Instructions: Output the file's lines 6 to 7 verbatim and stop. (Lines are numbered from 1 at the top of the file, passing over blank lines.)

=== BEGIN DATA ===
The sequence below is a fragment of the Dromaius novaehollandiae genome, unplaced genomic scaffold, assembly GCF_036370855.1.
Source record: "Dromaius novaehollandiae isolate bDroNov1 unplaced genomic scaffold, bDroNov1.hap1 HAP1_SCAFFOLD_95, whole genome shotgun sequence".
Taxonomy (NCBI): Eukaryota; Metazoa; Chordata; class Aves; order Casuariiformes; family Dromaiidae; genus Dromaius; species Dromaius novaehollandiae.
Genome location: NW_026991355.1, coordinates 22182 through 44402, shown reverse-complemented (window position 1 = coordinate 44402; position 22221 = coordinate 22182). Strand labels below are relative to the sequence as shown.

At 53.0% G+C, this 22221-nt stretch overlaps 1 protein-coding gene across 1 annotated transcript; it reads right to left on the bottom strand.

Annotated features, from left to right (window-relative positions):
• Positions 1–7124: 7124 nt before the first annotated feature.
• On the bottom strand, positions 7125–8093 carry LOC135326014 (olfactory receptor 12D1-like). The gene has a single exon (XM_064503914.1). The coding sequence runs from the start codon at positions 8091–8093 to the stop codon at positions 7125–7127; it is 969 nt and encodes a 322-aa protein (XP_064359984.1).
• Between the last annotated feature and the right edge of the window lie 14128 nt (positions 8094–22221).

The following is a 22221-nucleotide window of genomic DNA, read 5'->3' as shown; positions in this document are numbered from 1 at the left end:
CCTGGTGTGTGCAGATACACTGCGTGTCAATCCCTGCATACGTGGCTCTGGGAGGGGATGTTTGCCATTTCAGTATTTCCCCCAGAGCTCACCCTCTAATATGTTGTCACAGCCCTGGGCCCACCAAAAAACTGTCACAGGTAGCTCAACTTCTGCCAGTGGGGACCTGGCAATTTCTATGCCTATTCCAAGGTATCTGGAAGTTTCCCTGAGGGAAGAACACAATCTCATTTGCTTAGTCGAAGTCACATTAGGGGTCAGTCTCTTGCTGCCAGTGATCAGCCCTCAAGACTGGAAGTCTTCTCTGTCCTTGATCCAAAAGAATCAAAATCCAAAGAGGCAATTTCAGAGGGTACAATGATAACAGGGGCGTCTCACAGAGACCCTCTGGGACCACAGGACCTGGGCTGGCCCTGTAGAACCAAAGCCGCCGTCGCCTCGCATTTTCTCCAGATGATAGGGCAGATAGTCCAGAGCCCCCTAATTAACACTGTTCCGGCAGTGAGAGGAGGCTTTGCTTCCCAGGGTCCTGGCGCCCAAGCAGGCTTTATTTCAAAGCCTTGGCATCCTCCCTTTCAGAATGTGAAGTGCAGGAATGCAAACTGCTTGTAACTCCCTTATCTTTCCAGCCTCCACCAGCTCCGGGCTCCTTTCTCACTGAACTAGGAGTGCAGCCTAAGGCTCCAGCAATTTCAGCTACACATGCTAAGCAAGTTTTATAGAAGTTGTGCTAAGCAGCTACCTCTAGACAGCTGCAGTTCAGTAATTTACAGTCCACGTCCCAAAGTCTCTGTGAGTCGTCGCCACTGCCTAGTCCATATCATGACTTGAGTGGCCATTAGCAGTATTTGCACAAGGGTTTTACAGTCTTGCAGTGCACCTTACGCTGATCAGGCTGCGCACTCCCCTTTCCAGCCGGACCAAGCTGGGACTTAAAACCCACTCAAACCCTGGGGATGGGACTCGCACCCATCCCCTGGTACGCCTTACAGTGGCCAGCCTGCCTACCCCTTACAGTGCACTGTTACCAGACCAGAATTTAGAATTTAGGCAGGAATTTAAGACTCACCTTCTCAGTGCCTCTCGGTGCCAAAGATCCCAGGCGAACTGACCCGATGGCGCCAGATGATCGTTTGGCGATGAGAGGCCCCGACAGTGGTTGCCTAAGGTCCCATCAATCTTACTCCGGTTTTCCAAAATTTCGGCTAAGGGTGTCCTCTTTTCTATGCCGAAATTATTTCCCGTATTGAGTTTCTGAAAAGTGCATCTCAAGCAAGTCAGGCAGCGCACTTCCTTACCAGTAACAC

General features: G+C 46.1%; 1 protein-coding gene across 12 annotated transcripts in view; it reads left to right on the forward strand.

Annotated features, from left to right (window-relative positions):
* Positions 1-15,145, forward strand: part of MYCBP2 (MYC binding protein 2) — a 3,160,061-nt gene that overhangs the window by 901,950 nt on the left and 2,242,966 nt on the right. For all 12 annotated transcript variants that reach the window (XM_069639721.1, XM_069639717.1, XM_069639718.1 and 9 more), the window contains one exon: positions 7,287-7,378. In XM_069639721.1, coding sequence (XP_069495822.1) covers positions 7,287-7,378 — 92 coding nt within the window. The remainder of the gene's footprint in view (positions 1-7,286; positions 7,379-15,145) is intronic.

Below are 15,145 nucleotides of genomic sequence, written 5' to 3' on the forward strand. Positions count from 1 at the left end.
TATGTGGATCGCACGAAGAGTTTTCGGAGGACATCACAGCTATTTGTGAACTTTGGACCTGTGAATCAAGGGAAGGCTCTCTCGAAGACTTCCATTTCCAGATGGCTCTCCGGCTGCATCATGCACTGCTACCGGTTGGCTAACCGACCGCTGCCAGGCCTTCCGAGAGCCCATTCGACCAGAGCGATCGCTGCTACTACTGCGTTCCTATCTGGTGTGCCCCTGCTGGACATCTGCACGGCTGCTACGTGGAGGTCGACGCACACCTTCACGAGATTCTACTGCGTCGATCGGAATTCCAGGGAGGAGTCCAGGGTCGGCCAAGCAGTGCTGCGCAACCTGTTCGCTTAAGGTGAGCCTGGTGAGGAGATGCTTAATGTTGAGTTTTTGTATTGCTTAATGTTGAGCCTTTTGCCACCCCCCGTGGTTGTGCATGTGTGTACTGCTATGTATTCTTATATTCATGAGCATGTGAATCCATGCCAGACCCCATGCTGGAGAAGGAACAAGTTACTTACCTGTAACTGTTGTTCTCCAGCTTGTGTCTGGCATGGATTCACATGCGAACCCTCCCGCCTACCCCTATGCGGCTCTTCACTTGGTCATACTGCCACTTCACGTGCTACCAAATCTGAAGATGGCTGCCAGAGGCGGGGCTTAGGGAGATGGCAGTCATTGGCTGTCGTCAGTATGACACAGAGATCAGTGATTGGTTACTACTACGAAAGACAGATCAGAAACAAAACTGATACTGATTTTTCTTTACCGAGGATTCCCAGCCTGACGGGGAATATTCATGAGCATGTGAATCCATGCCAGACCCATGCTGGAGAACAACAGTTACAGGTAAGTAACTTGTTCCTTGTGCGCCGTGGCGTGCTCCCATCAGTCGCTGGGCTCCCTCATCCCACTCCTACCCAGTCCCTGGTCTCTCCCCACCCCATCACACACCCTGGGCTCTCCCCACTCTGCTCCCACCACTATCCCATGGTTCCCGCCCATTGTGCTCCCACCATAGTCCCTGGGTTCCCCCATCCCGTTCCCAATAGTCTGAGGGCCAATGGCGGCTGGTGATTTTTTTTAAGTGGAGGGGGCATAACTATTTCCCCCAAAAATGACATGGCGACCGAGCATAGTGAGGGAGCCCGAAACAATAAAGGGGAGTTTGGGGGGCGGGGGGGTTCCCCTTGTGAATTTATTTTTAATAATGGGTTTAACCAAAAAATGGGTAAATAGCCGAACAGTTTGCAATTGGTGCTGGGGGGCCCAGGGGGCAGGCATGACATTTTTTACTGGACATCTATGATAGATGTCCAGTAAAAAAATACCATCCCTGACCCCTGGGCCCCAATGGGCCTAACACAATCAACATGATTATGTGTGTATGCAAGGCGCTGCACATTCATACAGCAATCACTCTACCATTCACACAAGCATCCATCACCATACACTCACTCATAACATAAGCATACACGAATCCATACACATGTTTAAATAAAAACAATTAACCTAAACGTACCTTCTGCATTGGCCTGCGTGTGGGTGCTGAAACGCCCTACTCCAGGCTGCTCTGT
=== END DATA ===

Annotated features, from left to right (window-relative positions):
• Positions 1–7124: 7124 nt before the first annotated feature.